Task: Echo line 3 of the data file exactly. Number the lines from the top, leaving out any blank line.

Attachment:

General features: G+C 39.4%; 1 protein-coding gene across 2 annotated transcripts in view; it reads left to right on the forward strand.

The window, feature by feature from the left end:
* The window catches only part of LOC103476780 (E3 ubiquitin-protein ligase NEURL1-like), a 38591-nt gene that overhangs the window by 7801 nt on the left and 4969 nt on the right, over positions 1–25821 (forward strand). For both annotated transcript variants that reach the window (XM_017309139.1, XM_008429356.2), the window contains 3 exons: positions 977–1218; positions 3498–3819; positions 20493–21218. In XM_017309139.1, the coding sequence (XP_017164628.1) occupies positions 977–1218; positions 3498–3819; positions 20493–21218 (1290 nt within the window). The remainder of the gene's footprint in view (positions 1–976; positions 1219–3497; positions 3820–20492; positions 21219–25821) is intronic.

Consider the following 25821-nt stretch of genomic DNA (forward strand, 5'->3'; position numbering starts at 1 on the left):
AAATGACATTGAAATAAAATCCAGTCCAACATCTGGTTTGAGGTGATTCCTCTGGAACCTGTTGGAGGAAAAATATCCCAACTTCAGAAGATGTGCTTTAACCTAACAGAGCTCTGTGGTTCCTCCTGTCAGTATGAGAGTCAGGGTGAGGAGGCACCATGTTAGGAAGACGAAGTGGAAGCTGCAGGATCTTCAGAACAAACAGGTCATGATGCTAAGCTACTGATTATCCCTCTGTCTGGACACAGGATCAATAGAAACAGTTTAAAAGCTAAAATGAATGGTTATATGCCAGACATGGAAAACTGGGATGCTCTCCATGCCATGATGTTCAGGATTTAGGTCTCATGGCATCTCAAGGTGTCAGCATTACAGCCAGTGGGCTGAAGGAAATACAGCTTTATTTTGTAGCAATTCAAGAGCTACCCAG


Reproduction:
* The window catches only part of LOC103476780 (E3 ubiquitin-protein ligase NEURL1-like), a 38591-nt gene that overhangs the window by 7801 nt on the left and 4969 nt on the right, over positions 1–25821 (forward strand). For both annotated transcript variants that reach the window (XM_017309139.1, XM_008429356.2), the window contains 3 exons: positions 977–1218; positions 3498–3819; positions 20493–21218. In XM_017309139.1, the coding sequence (XP_017164628.1) occupies positions 977–1218; positions 3498–3819; positions 20493–21218 (1290 nt within the window). The remainder of the gene's footprint in view (positions 1–976; positions 1219–3497; positions 3820–20492; positions 21219–25821) is intronic.